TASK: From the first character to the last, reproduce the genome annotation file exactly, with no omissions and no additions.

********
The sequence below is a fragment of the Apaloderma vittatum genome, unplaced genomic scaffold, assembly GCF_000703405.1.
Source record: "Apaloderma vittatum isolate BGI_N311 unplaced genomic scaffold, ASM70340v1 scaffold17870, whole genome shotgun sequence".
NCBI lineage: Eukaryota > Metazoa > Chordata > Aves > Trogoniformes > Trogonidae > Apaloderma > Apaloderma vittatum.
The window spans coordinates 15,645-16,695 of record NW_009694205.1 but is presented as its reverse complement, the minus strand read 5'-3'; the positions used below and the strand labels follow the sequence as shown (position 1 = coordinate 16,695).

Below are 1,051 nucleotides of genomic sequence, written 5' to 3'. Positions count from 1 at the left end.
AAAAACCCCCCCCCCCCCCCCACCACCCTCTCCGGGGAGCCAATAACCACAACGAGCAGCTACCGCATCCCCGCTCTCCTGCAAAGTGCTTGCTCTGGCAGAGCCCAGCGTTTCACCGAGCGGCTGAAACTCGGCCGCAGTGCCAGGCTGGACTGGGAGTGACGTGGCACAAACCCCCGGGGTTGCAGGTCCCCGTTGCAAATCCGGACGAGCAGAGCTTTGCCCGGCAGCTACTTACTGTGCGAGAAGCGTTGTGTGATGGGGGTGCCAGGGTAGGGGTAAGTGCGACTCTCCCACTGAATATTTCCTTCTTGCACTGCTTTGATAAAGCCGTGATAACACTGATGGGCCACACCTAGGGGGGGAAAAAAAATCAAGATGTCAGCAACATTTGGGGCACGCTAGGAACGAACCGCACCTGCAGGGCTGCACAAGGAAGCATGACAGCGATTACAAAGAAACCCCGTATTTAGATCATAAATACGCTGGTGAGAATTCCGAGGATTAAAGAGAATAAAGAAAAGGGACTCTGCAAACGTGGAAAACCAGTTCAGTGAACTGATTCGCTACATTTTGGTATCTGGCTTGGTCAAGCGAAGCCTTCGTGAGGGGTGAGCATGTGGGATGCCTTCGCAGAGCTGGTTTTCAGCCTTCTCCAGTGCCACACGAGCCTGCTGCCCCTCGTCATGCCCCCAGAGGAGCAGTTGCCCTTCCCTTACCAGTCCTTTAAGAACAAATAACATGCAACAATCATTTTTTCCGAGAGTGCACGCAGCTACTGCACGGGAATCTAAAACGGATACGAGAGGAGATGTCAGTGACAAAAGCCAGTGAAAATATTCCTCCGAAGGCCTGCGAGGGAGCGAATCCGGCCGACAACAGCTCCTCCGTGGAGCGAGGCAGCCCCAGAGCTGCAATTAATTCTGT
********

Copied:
The sequence below is a fragment of the Apaloderma vittatum genome, unplaced genomic scaffold, assembly GCF_000703405.1.
Source record: "Apaloderma vittatum isolate BGI_N311 unplaced genomic scaffold, ASM70340v1 scaffold17870, whole genome shotgun sequence".
NCBI lineage: Eukaryota > Metazoa > Chordata > Aves > Trogoniformes > Trogonidae > Apaloderma > Apaloderma vittatum.
The window spans coordinates 15,645-16,695 of record NW_009694205.1 but is presented as its reverse complement, the minus strand read 5'-3'; the positions used below and the strand labels follow the sequence as shown (position 1 = coordinate 16,695).

Below are 1,051 nucleotides of genomic sequence, written 5' to 3'. Positions count from 1 at the left end.
AAAAACCCCCCCCCCCCCCCCACCACCCTCTCCGGGGAGCCAATAACCACAACGAGCAGCTACCGCATCCCCGCTCTCCTGCAAAGTGCTTGCTCTGGCAGAGCCCAGCGTTTCACCGAGCGGCTGAAACTCGGCCGCAGTGCCAGGCTGGACTGGGAGTGACGTGGCACAAACCCCCGGGGTTGCAGGTCCCCGTTGCAAATCCGGACGAGCAGAGCTTTGCCCGGCAGCTACTTACTGTGCGAGAAGCGTTGTGTGATGGGGGTGCCAGGGTAGGGGTAAGTGCGACTCTCCCACTGAATATTTCCTTCTTGCACTGCTTTGATAAAGCCGTGATAACACTGATGGGCCACACCTAGGGGGGGAAAAAAAATCAAGATGTCAGCAACATTTGGGGCACGCTAGGAACGAACCGCACCTGCAGGGCTGCACAAGGAAGCATGACAGCGATTACAAAGAAACCCCGTATTTAGATCATAAATACGCTGGTGAGAATTCCGAGGATTAAAGAGAATAAAGAAAAGGGACTCTGCAAACGTGGAAAACCAGTTCAGTGAACTGATTCGCTACATTTTGGTATCTGGCTTGGTCAAGCGAAGCCTTCGTGAGGGGTGAGCATGTGGGATGCCTTCGCAGAGCTGGTTTTCAGCCTTCTCCAGTGCCACACGAGCCTGCTGCCCCTCGTCATGCCCCCAGAGGAGCAGTTGCCCTTCCCTTACCAGTCCTTTAAGAACAAATAACATGCAACAATCATTTTTTCCGAGAGTGCACGCAGCTACTGCACGGGAATCTAAAACGGATACGAGAGGAGATGTCAGTGACAAAAGCCAGTGAAAATATTCCTCCGAAGGCCTGCGAGGGAGCGAATCCGGCCGACAACAGCTCCTCCGTGGAGCGAGGCAGCCCCAGAGCTGCAATTAATTCTGT